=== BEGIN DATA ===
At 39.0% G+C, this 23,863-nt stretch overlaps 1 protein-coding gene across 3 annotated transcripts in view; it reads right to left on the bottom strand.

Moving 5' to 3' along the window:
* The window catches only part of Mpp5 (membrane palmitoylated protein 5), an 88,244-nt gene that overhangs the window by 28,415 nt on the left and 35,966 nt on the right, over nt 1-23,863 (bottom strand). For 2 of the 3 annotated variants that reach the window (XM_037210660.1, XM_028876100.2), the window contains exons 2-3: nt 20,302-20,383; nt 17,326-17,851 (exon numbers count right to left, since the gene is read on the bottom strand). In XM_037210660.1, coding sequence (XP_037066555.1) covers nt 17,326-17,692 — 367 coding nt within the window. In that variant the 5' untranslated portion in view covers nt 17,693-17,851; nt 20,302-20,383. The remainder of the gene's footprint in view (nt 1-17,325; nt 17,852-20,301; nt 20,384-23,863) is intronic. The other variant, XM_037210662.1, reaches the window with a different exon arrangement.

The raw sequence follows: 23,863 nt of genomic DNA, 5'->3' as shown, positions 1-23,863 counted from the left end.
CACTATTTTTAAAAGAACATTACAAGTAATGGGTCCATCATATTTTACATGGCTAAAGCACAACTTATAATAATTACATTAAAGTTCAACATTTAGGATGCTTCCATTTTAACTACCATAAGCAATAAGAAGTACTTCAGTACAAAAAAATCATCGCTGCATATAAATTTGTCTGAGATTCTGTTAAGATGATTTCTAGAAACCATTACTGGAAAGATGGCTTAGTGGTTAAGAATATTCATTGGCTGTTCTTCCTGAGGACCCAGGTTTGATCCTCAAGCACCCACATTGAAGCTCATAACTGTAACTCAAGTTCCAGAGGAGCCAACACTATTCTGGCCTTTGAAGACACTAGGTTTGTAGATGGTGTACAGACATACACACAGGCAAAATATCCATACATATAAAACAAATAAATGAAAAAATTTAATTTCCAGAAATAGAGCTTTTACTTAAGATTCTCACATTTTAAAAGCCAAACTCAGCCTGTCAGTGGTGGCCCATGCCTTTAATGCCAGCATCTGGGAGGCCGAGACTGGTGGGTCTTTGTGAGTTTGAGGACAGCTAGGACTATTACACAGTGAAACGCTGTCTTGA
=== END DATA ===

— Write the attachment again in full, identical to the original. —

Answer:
At 39.0% G+C, this 23,863-nt stretch overlaps 1 protein-coding gene across 3 annotated transcripts in view; it reads right to left on the bottom strand.

Moving 5' to 3' along the window:
* The window catches only part of Mpp5 (membrane palmitoylated protein 5), an 88,244-nt gene that overhangs the window by 28,415 nt on the left and 35,966 nt on the right, over nt 1-23,863 (bottom strand). For 2 of the 3 annotated variants that reach the window (XM_037210660.1, XM_028876100.2), the window contains exons 2-3: nt 20,302-20,383; nt 17,326-17,851 (exon numbers count right to left, since the gene is read on the bottom strand). In XM_037210660.1, coding sequence (XP_037066555.1) covers nt 17,326-17,692 — 367 coding nt within the window. In that variant the 5' untranslated portion in view covers nt 17,693-17,851; nt 20,302-20,383. The remainder of the gene's footprint in view (nt 1-17,325; nt 17,852-20,301; nt 20,384-23,863) is intronic. The other variant, XM_037210662.1, reaches the window with a different exon arrangement.

The raw sequence follows: 23,863 nt of genomic DNA, 5'->3' as shown, positions 1-23,863 counted from the left end.
CACTATTTTTAAAAGAACATTACAAGTAATGGGTCCATCATATTTTACATGGCTAAAGCACAACTTATAATAATTACATTAAAGTTCAACATTTAGGATGCTTCCATTTTAACTACCATAAGCAATAAGAAGTACTTCAGTACAAAAAAATCATCGCTGCATATAAATTTGTCTGAGATTCTGTTAAGATGATTTCTAGAAACCATTACTGGAAAGATGGCTTAGTGGTTAAGAATATTCATTGGCTGTTCTTCCTGAGGACCCAGGTTTGATCCTCAAGCACCCACATTGAAGCTCATAACTGTAACTCAAGTTCCAGAGGAGCCAACACTATTCTGGCCTTTGAAGACACTAGGTTTGTAGATGGTGTACAGACATACACACAGGCAAAATATCCATACATATAAAACAAATAAATGAAAAAATTTAATTTCCAGAAATAGAGCTTTTACTTAAGATTCTCACATTTTAAAAGCCAAACTCAGCCTGTCAGTGGTGGCCCATGCCTTTAATGCCAGCATCTGGGAGGCCGAGACTGGTGGGTCTTTGTGAGTTTGAGGACAGCTAGGACTATTACACAGTGAAACGCTGTCTTGA